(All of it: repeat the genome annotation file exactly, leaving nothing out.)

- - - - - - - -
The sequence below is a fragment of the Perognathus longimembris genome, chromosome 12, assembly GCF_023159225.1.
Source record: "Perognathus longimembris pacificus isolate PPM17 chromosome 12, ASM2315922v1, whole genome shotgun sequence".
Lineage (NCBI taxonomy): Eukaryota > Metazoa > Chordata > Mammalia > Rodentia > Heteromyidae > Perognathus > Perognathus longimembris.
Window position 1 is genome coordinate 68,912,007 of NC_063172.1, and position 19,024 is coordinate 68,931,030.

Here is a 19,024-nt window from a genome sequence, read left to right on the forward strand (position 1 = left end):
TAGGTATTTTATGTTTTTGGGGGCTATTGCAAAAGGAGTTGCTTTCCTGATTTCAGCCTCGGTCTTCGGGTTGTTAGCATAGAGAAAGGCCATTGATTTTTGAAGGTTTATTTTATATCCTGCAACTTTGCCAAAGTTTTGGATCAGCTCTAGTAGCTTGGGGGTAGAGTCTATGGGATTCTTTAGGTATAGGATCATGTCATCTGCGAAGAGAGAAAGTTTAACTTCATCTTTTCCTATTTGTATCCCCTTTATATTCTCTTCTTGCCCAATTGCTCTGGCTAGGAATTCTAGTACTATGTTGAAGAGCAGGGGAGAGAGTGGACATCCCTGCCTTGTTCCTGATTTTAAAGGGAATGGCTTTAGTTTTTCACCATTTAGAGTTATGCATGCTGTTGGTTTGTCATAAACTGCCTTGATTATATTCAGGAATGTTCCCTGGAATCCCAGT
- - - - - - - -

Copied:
The sequence below is a fragment of the Perognathus longimembris genome, chromosome 12, assembly GCF_023159225.1.
Source record: "Perognathus longimembris pacificus isolate PPM17 chromosome 12, ASM2315922v1, whole genome shotgun sequence".
Lineage (NCBI taxonomy): Eukaryota > Metazoa > Chordata > Mammalia > Rodentia > Heteromyidae > Perognathus > Perognathus longimembris.
Window position 1 is genome coordinate 68,912,007 of NC_063172.1, and position 19,024 is coordinate 68,931,030.

Here is a 19,024-nt window from a genome sequence, read left to right on the forward strand (position 1 = left end):
TAGGTATTTTATGTTTTTGGGGGCTATTGCAAAAGGAGTTGCTTTCCTGATTTCAGCCTCGGTCTTCGGGTTGTTAGCATAGAGAAAGGCCATTGATTTTTGAAGGTTTATTTTATATCCTGCAACTTTGCCAAAGTTTTGGATCAGCTCTAGTAGCTTGGGGGTAGAGTCTATGGGATTCTTTAGGTATAGGATCATGTCATCTGCGAAGAGAGAAAGTTTAACTTCATCTTTTCCTATTTGTATCCCCTTTATATTCTCTTCTTGCCCAATTGCTCTGGCTAGGAATTCTAGTACTATGTTGAAGAGCAGGGGAGAGAGTGGACATCCCTGCCTTGTTCCTGATTTTAAAGGGAATGGCTTTAGTTTTTCACCATTTAGAGTTATGCATGCTGTTGGTTTGTCATAAACTGCCTTGATTATATTCAGGAATGTTCCCTGGAATCCCAGT